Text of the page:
I remember racing in the desert, which is one of the most deadly and inhospitable landscapes you can find. Threats ranged from heatstroke, to snakes, scorpions, and bizarre poisonous plants. All of them could kill you. The variables were in the speed they’d do it.
The thing I found fascinating though was that once you were in the race itself, they were just things you dealt with as they happened. By the time we met our first snakes and scorpions we were so exhausted we’d already been hallucinating, so we just ignored them and they ignored us. The heatstroke that hit me was pretty serious, – I was shaking with cold despite the fact it was over 130 degrees – but there were doctors on hand to deal with it. And we avoided the plants the same way you’d avoid moving cars in a city, you run round them.
One of our aims with this business was to make sure we didn’t accidentally use fear and risk as something that informed our decision making process.
You can spend a lot of time thinking and worrying about what brands like Arc’teryx, Patagonia or even Nike are doing. Or you can get on with the unique things that interest you and have the confidence that other athletes are going to be inspired by the same things.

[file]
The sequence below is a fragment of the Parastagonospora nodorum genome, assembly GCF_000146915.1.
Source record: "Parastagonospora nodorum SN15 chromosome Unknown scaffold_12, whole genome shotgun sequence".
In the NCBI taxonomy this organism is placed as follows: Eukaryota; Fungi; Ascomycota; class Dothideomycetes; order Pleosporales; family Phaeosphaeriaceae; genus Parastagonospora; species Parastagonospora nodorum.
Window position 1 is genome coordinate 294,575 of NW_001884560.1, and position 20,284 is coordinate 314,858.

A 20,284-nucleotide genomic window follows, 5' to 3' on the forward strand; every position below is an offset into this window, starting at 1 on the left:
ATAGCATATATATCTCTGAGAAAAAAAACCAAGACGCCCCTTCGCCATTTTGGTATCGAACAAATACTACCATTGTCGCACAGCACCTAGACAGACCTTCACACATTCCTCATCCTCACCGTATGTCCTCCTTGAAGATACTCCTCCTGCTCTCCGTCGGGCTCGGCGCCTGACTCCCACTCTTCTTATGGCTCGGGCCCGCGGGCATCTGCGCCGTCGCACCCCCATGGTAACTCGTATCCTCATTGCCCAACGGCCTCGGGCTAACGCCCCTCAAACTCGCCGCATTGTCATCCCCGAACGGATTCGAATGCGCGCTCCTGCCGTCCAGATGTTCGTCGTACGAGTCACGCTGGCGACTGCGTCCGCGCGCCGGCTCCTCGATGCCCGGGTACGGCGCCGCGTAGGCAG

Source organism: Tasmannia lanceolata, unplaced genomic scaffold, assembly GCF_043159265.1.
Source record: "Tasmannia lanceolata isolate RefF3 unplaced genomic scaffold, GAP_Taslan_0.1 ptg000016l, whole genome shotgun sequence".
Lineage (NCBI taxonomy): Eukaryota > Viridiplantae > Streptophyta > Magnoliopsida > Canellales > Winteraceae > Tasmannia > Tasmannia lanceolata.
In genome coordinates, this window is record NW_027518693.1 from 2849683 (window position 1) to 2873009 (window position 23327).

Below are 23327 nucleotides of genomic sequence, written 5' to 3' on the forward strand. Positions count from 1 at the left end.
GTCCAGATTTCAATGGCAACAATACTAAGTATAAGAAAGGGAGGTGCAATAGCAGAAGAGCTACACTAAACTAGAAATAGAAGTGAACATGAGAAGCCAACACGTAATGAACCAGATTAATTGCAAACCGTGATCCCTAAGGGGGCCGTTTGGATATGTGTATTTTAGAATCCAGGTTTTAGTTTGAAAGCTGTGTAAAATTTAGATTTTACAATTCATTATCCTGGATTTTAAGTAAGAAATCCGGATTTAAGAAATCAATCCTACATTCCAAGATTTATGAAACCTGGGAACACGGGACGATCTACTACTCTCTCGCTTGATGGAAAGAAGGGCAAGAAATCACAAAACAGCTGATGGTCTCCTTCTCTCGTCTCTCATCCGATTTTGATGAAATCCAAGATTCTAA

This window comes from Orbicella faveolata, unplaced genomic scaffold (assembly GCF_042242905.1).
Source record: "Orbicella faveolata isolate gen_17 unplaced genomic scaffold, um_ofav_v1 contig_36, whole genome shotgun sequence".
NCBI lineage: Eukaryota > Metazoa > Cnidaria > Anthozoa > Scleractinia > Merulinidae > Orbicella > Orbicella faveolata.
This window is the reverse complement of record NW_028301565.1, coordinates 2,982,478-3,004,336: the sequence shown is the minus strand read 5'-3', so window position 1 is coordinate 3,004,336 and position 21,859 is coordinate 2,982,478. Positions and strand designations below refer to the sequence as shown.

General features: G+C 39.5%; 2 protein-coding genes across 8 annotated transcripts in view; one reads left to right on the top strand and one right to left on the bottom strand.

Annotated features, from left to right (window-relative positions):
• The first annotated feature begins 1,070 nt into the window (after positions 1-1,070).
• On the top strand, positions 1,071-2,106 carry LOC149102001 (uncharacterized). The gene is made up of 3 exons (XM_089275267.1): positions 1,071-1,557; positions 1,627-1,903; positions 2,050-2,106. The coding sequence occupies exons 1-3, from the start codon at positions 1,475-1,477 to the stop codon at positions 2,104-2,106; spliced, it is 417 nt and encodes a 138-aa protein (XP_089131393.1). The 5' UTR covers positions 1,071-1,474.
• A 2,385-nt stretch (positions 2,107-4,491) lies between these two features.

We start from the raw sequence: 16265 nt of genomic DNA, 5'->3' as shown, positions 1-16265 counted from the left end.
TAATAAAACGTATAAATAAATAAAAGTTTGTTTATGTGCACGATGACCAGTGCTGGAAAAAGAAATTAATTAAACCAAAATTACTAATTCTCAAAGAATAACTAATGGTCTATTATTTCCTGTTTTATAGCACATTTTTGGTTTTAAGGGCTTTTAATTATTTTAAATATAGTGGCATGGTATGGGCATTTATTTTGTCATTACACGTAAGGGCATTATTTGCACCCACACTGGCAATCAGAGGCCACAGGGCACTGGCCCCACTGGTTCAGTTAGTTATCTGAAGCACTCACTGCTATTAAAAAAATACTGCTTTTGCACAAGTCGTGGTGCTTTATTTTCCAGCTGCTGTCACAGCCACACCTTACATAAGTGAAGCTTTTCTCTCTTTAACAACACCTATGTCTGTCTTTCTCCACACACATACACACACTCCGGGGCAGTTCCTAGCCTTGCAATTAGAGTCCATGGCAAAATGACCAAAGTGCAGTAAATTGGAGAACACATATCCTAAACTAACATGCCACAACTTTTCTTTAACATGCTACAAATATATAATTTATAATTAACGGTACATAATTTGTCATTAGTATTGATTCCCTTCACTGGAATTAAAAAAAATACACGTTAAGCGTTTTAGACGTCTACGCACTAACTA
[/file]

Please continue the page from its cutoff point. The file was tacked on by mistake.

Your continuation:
-----Some people say that entrepreneurs and artists have lots in common. What is your take on this?
I think the dividing line between entrepreneurs and artists is getting thinner and thinner.
From the artists' side you have iconic figures like Jeff Koons and Damien Hirst with entire workshops filled with staff creating their work overseen by them. There's nothing wrong with that. Artists since the Renaissance have been doing this. But the scale it can now be done at, and the financial rewards at the end of it are as much to do with entrepreneurialism as they are to do with artistic endeavour.